How to Achieve the Darkest Black Possible With Tie-dye

Black fabric, folded and tied, ready to be reverse-dyed with bleach.

If you’ve been dyeing a bit you might have tried different things to try and understand how to make the richest and most vibrant colors possible. When tie-dyeing you might find that many patterns require quite strong colors and you may be wondering how to make sure that your color will come out strong every time. What we found is that many factors can influence the dyeing process and the resulting color.

First, you must know that the strength of the color depends most strongly on the concentration of the dyes to begin with. The more concentrated a dye is, the more chance to create perfect colors. Another thing to consider is the presence of soda ash, you need the right quantity or else the dye will not react and will not form colors on the fibers. A third trick is to consider the temperature, higher reaction temperatures between the dye and the shirt will make for a quicker and stronger coloring action.

With all of this information in mind, we will go over the pitfalls that may make our colors weaker and we will also see where we can improve our tie-dye process to get even better colors. You can absolutely get these rich and beautiful colors that the professional dyers create. With the proper tips we will teach you how to get your tie-dye to the next level with the both the brightest and the darkest possible colors.

How Much Dye to Achieve Deep Colors

The first thing you need to keep in mind is the fact that the strength of the color is dependent on the quantity of dye up to a certain point. You can have too little dye in your mix and you will get pale colors but you can also put too much dye. Once you have the maximum amount of dye there is no point in adding more and you will only waste the extra dye. Choose the right amount of water and dye for best results.

IntensityDyeSoda ashWater
Vibrant3 tsp1 tsp1 cup
Intense2 tsp1 tsp1 cup
Strong1 tsp1 tsp1 cup
Medium1/2 tsp1 tsp1 cup
Soft1/4 tsp1 tsp1 cup
Pastel1/8 tsp1 tsp1 cup
Light1/32 tsp1 tsp1 cup

We like to follow the instructions on the chart which shows that if you want powerful colors you need to use at least 2 teaspoons (16g) of dye powder in order to approach the maximum concentration. We found that 16g of dye, or about 2tsp for a cup of water is pretty much the maximum useful concentration of dye. You can use up to 20g of dye per cup of water to make sure you have enough. More than that and you will see no more difference in the strength of the color.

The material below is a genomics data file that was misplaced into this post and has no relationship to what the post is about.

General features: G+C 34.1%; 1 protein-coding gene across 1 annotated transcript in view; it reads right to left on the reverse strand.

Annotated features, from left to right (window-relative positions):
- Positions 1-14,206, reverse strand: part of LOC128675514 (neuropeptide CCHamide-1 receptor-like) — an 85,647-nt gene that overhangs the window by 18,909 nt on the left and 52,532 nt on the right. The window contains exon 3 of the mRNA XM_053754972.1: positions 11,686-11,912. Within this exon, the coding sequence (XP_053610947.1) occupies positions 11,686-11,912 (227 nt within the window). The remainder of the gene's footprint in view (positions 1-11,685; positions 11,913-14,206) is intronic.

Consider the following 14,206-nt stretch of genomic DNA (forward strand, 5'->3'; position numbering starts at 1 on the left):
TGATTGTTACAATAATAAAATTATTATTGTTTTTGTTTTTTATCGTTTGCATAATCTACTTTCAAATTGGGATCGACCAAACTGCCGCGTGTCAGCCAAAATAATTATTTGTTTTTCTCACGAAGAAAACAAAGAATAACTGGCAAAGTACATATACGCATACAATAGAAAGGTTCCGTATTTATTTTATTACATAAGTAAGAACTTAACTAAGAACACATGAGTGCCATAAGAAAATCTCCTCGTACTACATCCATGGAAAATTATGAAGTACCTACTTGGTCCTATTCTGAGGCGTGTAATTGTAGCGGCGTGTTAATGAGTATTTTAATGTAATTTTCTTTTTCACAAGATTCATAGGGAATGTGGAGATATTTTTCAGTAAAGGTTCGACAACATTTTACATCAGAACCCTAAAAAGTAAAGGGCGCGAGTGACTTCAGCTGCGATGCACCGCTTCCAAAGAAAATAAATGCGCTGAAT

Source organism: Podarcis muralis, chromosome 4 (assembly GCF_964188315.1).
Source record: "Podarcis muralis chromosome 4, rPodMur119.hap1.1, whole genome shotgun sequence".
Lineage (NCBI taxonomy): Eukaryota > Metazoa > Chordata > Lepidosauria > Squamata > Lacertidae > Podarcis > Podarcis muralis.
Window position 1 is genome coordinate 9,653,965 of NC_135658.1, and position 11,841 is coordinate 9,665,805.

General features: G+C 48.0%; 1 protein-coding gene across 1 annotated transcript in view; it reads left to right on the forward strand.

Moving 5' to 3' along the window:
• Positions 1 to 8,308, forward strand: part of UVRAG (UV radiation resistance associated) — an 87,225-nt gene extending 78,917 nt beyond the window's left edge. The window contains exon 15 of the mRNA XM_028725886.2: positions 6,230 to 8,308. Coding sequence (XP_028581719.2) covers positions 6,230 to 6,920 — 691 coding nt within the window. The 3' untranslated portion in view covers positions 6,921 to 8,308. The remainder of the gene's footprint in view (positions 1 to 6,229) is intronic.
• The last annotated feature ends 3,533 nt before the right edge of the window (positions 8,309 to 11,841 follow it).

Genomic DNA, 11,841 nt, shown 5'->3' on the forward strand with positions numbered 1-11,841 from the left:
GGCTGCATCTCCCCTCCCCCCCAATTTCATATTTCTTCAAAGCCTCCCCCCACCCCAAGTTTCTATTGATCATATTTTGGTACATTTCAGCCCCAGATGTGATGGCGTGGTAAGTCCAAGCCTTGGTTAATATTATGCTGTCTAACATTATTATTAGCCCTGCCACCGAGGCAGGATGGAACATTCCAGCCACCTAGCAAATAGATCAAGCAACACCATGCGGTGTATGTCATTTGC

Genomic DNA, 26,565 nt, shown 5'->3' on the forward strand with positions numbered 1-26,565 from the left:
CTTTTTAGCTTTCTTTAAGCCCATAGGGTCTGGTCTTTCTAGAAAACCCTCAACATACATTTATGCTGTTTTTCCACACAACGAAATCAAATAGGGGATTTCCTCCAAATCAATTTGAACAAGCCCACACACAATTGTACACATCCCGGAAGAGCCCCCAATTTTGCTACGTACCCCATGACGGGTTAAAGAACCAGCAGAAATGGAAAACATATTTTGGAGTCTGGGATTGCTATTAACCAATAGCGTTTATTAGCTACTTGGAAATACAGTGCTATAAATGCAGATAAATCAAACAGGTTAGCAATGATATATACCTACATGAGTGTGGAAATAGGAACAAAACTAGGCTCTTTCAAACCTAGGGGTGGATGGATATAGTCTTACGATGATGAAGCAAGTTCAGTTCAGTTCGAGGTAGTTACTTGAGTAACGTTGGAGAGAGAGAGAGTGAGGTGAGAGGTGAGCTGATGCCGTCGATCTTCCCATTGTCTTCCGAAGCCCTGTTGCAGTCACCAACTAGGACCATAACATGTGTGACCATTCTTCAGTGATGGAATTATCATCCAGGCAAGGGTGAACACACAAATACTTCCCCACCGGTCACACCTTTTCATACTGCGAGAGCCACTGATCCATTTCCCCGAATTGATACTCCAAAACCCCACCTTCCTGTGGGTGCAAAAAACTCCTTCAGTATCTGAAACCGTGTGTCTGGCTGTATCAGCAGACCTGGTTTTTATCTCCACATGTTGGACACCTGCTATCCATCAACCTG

What we like to do is to test our colors before dyeing the shirt. You can easily make a very small mix of dye water just to see what color it will make. Simply have a spare piece of fabric nearby to squirt some dye on. Definitely start by trying with small quantities in your bottle so you can try high concentrations by using little dye.

How to Improve your Colors

What you need to make sure you do if you want the darkest and strongest colors possible, is that you want the maximum dye concentration in your water. You need to make sure you have plenty of dye in your water. Another thing to keep in mind is that there is a limit to how many color molecules each fiber can absorb, so no need to go overboard with the dye, we just need enough to achieve maximum saturation in the fibers.

If you follow our handy chart for color strength, you will see that you need more than 2 teaspoons (16g) of dye powder per one cup (250ml) of water. You can add a little more than that, but we didn’t quite see a difference above 25g per cup. So definitely use enough dye to saturate the fibers with color molecules, but do not overdo it because you will only waste dye. One thing you can do to help you dissolve a lot of dye in the water is to use urea in your bottle mix.

A second trick we found is that you want the dye to be concentrated all over the shirt. We found that as the dye water is being put on the shirt, the water has a tendency to spread in the fabric and this can affect the color is the dye becomes too thin. You want to make sure that you use enough dye water to completely clog up the fibers and be sure that the dye water will not thin out by spreading around.

A third trick we discovered is that higher temperatures when curing the shirt can give you more consistent results. You want to be sure that the dye has enough time to react properly with the fibers. A higher temperature for the process will give you quicker results and make sure that the dye reacts fully.

Brightest vs Darkest Color

The difference between brightest and darkest is primarily a function of how much light the color reflect. Black appears as the darkest color because it absorbs the visible light, and so doesn’t reflect its colors. Black is the strongest color in tie-dyeing, it will overpower anything else and will cover any other color.

The brightest colors possible are mixes of yellow with a small amount of green. These colors are often used in security applications like safety vests and green traffic lights. You can absolutely use these colors in your tie-dye projects to create maximum contrast.

White is not a color per say but it reflects a lot of light and is quite bright. You can use white next to other colors to create a sharp contrast that appears very bright to the observer. Plan ahead if you want to use white in your project, as white dye doesn’t exist.